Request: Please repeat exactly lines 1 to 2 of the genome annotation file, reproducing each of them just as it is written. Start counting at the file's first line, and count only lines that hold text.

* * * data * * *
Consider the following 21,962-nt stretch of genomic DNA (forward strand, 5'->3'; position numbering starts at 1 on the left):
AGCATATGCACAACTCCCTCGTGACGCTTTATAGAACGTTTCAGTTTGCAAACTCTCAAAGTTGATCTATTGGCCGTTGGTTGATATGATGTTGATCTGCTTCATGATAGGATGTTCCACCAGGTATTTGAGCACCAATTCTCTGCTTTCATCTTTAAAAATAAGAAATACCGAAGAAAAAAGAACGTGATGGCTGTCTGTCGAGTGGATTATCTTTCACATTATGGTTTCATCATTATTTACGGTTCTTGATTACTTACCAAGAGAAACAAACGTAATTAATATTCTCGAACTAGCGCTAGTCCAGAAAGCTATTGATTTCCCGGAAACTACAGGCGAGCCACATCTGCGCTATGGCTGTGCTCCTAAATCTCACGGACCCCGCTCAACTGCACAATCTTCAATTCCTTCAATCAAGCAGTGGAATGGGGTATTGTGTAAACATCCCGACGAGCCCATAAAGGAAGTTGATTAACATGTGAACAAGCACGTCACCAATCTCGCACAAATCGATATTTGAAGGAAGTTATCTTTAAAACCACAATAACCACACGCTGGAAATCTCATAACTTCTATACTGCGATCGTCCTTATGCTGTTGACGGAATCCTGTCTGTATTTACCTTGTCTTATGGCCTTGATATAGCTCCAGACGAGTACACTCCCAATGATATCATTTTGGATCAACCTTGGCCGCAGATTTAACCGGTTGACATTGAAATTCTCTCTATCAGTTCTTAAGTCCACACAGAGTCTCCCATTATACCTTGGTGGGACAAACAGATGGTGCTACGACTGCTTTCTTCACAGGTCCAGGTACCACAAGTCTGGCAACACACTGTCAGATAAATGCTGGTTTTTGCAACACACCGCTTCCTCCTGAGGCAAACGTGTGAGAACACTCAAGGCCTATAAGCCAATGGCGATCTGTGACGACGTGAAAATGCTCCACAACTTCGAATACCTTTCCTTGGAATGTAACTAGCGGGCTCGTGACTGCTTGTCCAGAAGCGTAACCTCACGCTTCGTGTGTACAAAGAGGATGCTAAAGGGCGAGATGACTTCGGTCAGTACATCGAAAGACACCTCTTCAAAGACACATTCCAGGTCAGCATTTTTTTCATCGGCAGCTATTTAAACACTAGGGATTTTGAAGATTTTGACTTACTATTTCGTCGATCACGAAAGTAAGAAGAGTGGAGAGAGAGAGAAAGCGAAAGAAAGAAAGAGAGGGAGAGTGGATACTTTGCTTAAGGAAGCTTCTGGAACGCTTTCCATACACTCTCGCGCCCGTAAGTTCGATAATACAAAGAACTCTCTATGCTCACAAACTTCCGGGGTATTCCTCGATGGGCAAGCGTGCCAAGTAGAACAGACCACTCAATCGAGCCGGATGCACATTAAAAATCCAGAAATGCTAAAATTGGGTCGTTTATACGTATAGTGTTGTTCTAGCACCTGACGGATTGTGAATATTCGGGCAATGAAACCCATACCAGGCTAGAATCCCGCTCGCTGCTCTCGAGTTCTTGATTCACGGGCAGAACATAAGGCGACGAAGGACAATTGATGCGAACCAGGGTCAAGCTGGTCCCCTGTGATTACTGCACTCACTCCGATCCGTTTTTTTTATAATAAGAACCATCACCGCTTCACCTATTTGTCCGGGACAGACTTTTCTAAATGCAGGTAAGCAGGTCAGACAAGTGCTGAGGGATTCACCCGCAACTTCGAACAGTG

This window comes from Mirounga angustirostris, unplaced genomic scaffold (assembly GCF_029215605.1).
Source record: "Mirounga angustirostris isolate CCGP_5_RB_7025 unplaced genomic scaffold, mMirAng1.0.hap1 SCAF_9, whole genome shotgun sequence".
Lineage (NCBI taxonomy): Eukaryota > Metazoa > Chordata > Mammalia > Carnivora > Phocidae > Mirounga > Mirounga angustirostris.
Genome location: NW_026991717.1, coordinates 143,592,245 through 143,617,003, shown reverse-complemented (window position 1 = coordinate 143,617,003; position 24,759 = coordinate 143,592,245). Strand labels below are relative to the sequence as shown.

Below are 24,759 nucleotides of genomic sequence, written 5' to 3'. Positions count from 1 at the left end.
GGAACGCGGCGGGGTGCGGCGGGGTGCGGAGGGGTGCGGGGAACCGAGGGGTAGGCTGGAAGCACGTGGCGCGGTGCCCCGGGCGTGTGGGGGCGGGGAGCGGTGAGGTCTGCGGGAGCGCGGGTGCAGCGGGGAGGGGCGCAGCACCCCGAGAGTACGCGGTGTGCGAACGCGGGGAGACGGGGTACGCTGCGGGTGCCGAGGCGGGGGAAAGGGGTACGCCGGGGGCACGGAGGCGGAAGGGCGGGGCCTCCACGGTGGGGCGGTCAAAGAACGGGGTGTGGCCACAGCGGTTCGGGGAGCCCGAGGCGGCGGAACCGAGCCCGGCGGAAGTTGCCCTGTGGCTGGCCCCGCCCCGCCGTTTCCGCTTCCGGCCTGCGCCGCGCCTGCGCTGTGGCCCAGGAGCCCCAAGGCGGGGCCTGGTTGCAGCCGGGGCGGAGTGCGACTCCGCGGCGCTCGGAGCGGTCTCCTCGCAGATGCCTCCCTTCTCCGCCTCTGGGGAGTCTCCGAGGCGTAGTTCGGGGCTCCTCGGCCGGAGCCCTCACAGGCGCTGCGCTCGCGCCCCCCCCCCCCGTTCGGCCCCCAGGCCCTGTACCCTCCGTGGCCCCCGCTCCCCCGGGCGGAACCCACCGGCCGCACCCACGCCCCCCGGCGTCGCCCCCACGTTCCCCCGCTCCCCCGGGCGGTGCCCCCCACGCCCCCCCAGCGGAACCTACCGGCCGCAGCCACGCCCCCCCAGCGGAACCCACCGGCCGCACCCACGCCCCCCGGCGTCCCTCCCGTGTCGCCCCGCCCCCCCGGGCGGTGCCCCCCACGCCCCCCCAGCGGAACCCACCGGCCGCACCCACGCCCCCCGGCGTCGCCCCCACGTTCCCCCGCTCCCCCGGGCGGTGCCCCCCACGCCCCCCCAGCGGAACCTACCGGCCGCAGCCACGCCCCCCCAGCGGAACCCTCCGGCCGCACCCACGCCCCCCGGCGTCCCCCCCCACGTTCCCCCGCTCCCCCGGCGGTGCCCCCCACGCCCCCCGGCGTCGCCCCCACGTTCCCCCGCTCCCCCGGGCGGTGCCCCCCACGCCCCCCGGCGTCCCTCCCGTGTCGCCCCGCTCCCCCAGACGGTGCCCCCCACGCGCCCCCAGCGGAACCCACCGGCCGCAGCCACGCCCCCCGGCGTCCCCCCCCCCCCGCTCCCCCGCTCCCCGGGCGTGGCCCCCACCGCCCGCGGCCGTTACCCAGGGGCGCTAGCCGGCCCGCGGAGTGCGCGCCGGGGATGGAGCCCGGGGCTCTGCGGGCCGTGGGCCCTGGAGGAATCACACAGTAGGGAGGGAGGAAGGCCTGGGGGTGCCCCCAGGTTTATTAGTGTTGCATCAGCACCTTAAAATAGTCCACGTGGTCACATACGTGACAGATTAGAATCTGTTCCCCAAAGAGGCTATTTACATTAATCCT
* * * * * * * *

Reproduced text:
Consider the following 21,962-nt stretch of genomic DNA (forward strand, 5'->3'; position numbering starts at 1 on the left):
AGCATATGCACAACTCCCTCGTGACGCTTTATAGAACGTTTCAGTTTGCAAACTCTCAAAGTTGATCTATTGGCCGTTGGTTGATATGATGTTGATCTGCTTCATGATAGGATGTTCCACCAGGTATTTGAGCACCAATTCTCTGCTTTCATCTTTAAAAATAAGAAATACCGAAGAAAAAAGAACGTGATGGCTGTCTGTCGAGTGGATTATCTTTCACATTATGGTTTCATCATTATTTACGGTTCTTGATTACTTACCAAGAGAAACAAACGTAATTAATATTCTCGAACTAGCGCTAGTCCAGAAAGCTATTGATTTCCCGGAAACTACAGGCGAGCCACATCTGCGCTATGGCTGTGCTCCTAAATCTCACGGACCCCGCTCAACTGCACAATCTTCAATTCCTTCAATCAAGCAGTGGAATGGGGTATTGTGTAAACATCCCGACGAGCCCATAAAGGAAGTTGATTAACATGTGAACAAGCACGTCACCAATCTCGCACAAATCGATATTTGAAGGAAGTTATCTTTAAAACCACAATAACCACACGCTGGAAATCTCATAACTTCTATACTGCGATCGTCCTTATGCTGTTGACGGAATCCTGTCTGTATTTACCTTGTCTTATGGCCTTGATATAGCTCCAGACGAGTACACTCCCAATGATATCATTTTGGATCAACCTTGGCCGCAGATTTAACCGGTTGACATTGAAATTCTCTCTATCAGTTCTTAAGTCCACACAGAGTCTCCCATTATACCTTGGTGGGACAAACAGATGGTGCTACGACTGCTTTCTTCACAGGTCCAGGTACCACAAGTCTGGCAACACACTGTCAGATAAATGCTGGTTTTTGCAACACACCGCTTCCTCCTGAGGCAAACGTGTGAGAACACTCAAGGCCTATAAGCCAATGGCGATCTGTGACGACGTGAAAATGCTCCACAACTTCGAATACCTTTCCTTGGAATGTAACTAGCGGGCTCGTGACTGCTTGTCCAGAAGCGTAACCTCACGCTTCGTGTGTACAAAGAGGATGCTAAAGGGCGAGATGACTTCGGTCAGTACATCGAAAGACACCTCTTCAAAGACACATTCCAGGTCAGCATTTTTTTCATCGGCAGCTATTTAAACACTAGGGATTTTGAAGATTTTGACTTACTATTTCGTCGATCACGAAAGTAAGAAGAGTGGAGAGAGAGAGAAAGCGAAAGAAAGAAAGAGAGGGAGAGTGGATACTTTGCTTAAGGAAGCTTCTGGAACGCTTTCCATACACTCTCGCGCCCGTAAGTTCGATAATACAAAGAACTCTCTATGCTCACAAACTTCCGGGGTATTCCTCGATGGGCAAGCGTGCCAAGTAGAACAGACCACTCAATCGAGCCGGATGCACATTAAAAATCCAGAAATGCTAAAATTGGGTCGTTTATACGTATAGTGTTGTTCTAGCACCTGACGGATTGTGAATATTCGGGCAATGAAACCCATACCAGGCTAGAATCCCGCTCGCTGCTCTCGAGTTCTTGATTCACGGGCAGAACATAAGGCGACGAAGGACAATTGATGCGAACCAGGGTCAAGCTGGTCCCCTGTGATTACTGCACTCACTCCGATCCGTTTTTTTTATAATAAGAACCATCACCGCTTCACCTATTTGTCCGGGACAGACTTTTCTAAATGCAGGTAAGCAGGTCAGACAAGTGCTGAGGGATTCACCCGCAACTTCGAACAGTG